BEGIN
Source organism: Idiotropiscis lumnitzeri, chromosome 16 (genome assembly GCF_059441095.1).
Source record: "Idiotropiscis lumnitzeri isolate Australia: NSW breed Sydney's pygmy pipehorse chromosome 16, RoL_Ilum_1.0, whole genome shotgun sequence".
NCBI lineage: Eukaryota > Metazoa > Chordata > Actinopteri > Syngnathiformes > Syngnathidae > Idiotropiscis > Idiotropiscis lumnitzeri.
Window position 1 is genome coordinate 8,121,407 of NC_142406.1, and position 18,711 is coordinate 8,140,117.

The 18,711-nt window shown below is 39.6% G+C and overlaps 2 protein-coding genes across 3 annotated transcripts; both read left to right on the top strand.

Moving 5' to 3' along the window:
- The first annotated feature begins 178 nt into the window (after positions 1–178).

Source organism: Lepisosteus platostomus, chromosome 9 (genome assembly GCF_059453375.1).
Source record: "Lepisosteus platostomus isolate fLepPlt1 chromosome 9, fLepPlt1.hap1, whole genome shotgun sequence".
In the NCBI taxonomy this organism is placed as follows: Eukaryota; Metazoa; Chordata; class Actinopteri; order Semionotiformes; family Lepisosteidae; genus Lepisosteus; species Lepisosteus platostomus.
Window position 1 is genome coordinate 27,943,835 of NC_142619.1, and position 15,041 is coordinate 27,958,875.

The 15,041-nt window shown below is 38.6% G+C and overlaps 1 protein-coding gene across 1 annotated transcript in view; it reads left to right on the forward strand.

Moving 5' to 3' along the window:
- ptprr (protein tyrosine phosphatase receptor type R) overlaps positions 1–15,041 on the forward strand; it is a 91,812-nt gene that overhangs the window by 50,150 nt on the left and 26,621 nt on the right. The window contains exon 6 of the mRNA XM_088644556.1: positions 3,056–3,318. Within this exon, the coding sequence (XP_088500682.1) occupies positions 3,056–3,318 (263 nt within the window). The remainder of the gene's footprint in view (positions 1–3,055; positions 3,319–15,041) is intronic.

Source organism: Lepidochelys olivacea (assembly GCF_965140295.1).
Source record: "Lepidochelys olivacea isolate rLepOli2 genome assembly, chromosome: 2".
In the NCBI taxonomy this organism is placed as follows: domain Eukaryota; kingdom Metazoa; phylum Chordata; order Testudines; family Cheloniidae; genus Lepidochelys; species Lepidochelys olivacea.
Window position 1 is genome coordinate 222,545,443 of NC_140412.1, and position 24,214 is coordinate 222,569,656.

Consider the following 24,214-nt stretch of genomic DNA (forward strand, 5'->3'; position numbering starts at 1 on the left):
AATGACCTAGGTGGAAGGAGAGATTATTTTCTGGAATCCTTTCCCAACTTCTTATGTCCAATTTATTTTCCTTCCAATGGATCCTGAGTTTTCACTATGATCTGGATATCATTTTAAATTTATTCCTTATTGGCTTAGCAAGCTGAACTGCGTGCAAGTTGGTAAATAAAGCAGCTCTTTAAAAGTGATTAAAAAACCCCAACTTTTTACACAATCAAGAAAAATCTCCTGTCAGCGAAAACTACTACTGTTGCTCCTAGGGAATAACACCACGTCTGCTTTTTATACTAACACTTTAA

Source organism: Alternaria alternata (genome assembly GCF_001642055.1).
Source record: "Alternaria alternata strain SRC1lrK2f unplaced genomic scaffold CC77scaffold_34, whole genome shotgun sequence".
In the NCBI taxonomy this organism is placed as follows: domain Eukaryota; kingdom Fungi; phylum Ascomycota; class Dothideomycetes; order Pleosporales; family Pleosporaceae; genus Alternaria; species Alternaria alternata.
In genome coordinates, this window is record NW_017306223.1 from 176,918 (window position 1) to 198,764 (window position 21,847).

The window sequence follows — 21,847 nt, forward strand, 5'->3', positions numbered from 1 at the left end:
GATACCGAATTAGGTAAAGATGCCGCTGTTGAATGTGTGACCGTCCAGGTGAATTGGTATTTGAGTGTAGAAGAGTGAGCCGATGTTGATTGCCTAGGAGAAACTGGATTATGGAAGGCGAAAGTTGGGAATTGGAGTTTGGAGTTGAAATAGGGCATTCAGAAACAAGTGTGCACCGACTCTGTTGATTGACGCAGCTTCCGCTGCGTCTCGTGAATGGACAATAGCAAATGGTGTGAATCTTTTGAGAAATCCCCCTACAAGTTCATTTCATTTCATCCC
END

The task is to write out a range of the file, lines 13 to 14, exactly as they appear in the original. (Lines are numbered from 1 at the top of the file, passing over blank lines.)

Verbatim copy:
Moving 5' to 3' along the window:
- ptprr (protein tyrosine phosphatase receptor type R) overlaps positions 1–15,041 on the forward strand; it is a 91,812-nt gene that overhangs the window by 50,150 nt on the left and 26,621 nt on the right. The window contains exon 6 of the mRNA XM_088644556.1: positions 3,056–3,318. Within this exon, the coding sequence (XP_088500682.1) occupies positions 3,056–3,318 (263 nt within the window). The remainder of the gene's footprint in view (positions 1–3,055; positions 3,319–15,041) is intronic.